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Bow Bells (1954)

Courtesy of Anthony Simmons

Main image of Bow Bells (1954)
35mm, black and white, 14 mins
DirectorAnthony Simmons
Production CompanyHarlequin Productions
ProducerLeon Clore
ScriptAnthony Simmons
PhotographyWalter Lassally

A nostalgic journey through London's East End, winding through the old street markets, along the banks of the Thames and amongst the crowds at a race track.

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Bow Bells was both a sequel to and a development of Anthony Simmons' breakthrough short Sunday by the Sea (1953). Running almost the same length, and using the same formula of silent footage cut to recordings of music-hall songs, the difference here is that the film's East Enders here are now on their own (and Simmons') home territory. The film also needed more advance planning, its larger canvas making it less likely that Simmons would casually chance upon the perfect image. However, he did relatively little advance research, preferring to turn up at places like Billingsgate Fish Market when he knew that there would be plenty going on.

While the first film is all hustle, bustle and bubbling enthusiasm, Bow Bells opens with a ship slowly gliding down the Thames and empty lorries entering a depot before the first 'musical number' starts over Billingsgate porters, fish and wriggling eels. A brief aside in which a porter is distracted by a pretty girl is followed by a full-scale East End market sequence, with wrapped packages tossed into the crowd, and all manner of goods on sale including pets.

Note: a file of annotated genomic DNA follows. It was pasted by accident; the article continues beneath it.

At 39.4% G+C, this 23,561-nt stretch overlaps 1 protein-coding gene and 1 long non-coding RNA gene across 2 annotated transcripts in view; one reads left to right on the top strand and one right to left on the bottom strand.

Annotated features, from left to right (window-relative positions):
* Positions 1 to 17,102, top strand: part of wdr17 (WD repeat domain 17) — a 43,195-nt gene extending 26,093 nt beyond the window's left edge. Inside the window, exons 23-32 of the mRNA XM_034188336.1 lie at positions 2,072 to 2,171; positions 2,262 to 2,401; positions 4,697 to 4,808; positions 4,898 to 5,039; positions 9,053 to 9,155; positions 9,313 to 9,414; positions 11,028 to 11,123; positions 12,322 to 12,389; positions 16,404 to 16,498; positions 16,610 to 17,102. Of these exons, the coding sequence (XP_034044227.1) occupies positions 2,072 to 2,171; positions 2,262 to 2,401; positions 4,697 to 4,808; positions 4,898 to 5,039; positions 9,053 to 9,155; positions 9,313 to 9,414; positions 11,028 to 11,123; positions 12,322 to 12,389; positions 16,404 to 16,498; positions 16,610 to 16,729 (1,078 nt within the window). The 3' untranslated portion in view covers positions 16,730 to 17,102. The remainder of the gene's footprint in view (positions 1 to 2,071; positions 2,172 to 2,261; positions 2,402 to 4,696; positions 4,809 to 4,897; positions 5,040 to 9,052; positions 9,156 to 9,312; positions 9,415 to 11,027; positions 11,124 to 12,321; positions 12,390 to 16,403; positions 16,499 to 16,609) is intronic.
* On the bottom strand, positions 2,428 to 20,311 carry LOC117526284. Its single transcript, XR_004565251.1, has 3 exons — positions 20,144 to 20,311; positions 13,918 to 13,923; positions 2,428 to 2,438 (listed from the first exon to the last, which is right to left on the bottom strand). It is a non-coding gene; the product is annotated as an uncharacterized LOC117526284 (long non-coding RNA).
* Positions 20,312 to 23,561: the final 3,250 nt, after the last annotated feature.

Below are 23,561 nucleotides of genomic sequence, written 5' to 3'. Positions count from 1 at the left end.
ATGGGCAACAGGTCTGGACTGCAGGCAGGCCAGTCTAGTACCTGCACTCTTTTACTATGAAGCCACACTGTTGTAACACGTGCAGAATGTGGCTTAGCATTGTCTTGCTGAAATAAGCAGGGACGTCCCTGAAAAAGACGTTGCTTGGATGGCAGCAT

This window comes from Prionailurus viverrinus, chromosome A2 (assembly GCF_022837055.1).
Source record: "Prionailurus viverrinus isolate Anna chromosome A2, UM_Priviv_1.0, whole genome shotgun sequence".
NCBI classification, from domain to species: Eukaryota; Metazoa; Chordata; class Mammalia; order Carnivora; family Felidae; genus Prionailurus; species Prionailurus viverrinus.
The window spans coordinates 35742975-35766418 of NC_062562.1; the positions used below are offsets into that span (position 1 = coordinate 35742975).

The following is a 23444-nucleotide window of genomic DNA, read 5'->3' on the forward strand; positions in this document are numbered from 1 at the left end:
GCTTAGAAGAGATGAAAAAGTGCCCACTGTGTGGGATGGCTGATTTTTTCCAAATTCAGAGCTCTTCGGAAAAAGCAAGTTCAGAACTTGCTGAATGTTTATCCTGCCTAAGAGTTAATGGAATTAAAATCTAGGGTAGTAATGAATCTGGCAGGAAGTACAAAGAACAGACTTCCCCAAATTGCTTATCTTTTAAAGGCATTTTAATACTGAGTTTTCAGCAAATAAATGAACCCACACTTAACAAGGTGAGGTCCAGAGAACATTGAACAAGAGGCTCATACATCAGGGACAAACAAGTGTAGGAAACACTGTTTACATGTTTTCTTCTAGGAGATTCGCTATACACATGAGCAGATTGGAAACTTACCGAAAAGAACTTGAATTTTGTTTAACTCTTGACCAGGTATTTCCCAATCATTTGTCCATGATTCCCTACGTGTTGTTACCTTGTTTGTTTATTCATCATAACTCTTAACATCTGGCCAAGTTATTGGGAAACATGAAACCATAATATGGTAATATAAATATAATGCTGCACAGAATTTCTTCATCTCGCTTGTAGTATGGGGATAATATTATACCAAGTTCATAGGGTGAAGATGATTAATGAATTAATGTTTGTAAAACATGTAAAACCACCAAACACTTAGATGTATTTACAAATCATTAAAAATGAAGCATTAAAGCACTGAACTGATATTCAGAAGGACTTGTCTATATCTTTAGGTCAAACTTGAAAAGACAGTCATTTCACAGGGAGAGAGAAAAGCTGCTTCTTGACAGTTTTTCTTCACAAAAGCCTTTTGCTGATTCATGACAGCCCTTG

With the next number, 'If It Wasn't For The 'Ouses In Between', the tone becomes more explicitly elegiac. East Enders are shown at home, scrubbing steps, growing vegetables on allotments and playing games in cramped backyards in the middle of long lines of terraced houses. In this partial landscape of the imagination, gasworks stand in for mountains, and a donkey can be turned into a dead ringer for a cow with the addition of some "artificial 'orns".

Bow Bells then becomes the first of Simmons' many studies of the eastern end of the Thames, with overlapping vocals on 'Row, Row, Row Your Boat' mimicking the water rippling on the shoreline. Outside the Tower of London, a busby-wearing guard is greeted with a cheerful "wotcher!" by the lyrics of 'Knocked 'Em in the Old Kent Road'. This segues into a natty fashion parade, while at the other end of the income spectrum, an old man shuffles through rubbish-strewn streets. In a sequence that most explicitly recalls Sunday by the Sea, it's off to the races (greyhounds and bikes), before the film returns to Tower Bridge for a wistful, open-ended conclusion as a mother and child ('played' by Simmons' own wife and child) bid farewell to their breadwinner as he sets out towards the sea.

Michael Brooke

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Video Clips
1. All very fine and large (1:44)
2. If it wasn't for the 'ouses in between (2:11)
3. Knocked 'em in the Old Kent Road (1:20)
4. Poor Robin (1:05)
5. A day at the races (1:20)
6. Waiting there for me (1:26)
Sunday by the Sea (1953)
Clore, Leon (1918-1992)
Lassally, Walter (1926-)
Simmons, Anthony (1922- )